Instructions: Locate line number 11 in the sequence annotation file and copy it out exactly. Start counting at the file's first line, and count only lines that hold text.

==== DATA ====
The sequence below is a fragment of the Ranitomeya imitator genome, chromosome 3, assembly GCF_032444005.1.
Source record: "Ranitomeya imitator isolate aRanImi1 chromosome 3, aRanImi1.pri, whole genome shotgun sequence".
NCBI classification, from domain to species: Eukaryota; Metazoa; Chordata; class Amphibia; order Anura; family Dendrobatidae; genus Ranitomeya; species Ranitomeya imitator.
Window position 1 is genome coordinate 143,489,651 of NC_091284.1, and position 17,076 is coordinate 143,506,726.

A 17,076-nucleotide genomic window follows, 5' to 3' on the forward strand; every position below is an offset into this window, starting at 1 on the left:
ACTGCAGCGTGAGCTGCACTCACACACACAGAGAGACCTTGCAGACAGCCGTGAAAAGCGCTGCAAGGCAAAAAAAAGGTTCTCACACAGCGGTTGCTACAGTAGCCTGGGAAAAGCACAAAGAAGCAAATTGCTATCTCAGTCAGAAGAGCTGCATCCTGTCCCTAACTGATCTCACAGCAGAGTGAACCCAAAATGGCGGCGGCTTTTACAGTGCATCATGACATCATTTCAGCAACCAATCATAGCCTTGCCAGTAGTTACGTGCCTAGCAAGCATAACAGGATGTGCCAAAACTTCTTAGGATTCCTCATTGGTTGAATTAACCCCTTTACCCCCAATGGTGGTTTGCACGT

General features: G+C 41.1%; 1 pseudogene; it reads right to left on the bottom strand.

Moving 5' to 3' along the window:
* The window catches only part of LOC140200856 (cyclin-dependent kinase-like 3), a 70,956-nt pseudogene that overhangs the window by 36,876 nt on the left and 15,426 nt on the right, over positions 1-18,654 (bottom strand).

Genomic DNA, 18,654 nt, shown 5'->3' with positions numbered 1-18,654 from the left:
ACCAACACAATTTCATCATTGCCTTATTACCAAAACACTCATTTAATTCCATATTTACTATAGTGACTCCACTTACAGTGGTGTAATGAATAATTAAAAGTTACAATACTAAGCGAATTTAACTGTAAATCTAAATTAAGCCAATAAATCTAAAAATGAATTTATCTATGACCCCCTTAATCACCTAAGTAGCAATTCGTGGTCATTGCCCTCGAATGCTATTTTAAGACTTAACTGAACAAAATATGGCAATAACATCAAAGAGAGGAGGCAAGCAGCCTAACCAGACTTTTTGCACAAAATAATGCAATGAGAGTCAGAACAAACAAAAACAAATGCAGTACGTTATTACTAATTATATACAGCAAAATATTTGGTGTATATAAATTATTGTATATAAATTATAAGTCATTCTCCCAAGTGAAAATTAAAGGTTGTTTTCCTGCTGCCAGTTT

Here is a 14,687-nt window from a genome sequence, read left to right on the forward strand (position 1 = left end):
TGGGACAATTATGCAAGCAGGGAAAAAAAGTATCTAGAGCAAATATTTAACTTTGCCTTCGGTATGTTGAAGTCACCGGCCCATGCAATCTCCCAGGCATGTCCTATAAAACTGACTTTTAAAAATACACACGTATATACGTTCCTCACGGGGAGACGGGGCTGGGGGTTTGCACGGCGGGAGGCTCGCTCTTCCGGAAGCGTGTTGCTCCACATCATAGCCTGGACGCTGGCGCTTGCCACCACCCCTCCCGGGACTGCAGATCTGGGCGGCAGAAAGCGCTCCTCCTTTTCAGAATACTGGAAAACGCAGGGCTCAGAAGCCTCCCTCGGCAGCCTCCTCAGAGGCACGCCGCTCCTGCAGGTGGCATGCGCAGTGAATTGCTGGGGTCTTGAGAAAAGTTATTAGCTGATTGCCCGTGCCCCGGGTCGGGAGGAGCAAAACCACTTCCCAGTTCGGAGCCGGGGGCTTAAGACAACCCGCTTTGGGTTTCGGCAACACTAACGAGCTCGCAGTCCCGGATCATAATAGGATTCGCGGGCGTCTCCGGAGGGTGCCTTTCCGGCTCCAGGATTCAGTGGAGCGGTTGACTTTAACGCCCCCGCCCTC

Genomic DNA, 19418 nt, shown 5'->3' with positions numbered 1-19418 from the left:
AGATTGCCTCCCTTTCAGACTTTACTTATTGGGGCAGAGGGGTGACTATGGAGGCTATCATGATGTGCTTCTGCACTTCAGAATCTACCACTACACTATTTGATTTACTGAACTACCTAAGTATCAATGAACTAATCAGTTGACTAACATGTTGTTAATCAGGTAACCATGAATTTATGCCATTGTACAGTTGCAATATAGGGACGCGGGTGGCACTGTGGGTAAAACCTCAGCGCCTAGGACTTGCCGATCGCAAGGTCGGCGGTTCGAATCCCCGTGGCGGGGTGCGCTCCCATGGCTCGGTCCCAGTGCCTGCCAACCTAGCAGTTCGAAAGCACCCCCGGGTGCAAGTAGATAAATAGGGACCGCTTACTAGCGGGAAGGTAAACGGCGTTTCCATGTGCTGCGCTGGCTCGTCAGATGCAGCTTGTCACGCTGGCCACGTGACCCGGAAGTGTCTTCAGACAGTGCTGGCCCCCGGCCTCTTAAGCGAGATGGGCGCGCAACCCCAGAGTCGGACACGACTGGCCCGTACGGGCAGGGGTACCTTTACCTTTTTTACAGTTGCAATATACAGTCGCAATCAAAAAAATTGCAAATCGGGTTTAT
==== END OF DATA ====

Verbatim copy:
ACCAACACAATTTCATCATTGCCTTATTACCAAAACACTCATTTAATTCCATATTTACTATAGTGACTCCACTTACAGTGGTGTAATGAATAATTAAAAGTTACAATACTAAGCGAATTTAACTGTAAATCTAAATTAAGCCAATAAATCTAAAAATGAATTTATCTATGACCCCCTTAATCACCTAAGTAGCAATTCGTGGTCATTGCCCTCGAATGCTATTTTAAGACTTAACTGAACAAAATATGGCAATAACATCAAAGAGAGGAGGCAAGCAGCCTAACCAGACTTTTTGCACAAAATAATGCAATGAGAGTCAGAACAAACAAAAACAAATGCAGTACGTTATTACTAATTATATACAGCAAAATATTTGGTGTATATAAATTATTGTATATAAATTATAAGTCATTCTCCCAAGTGAAAATTAAAGGTTGTTTTCCTGCTGCCAGTTT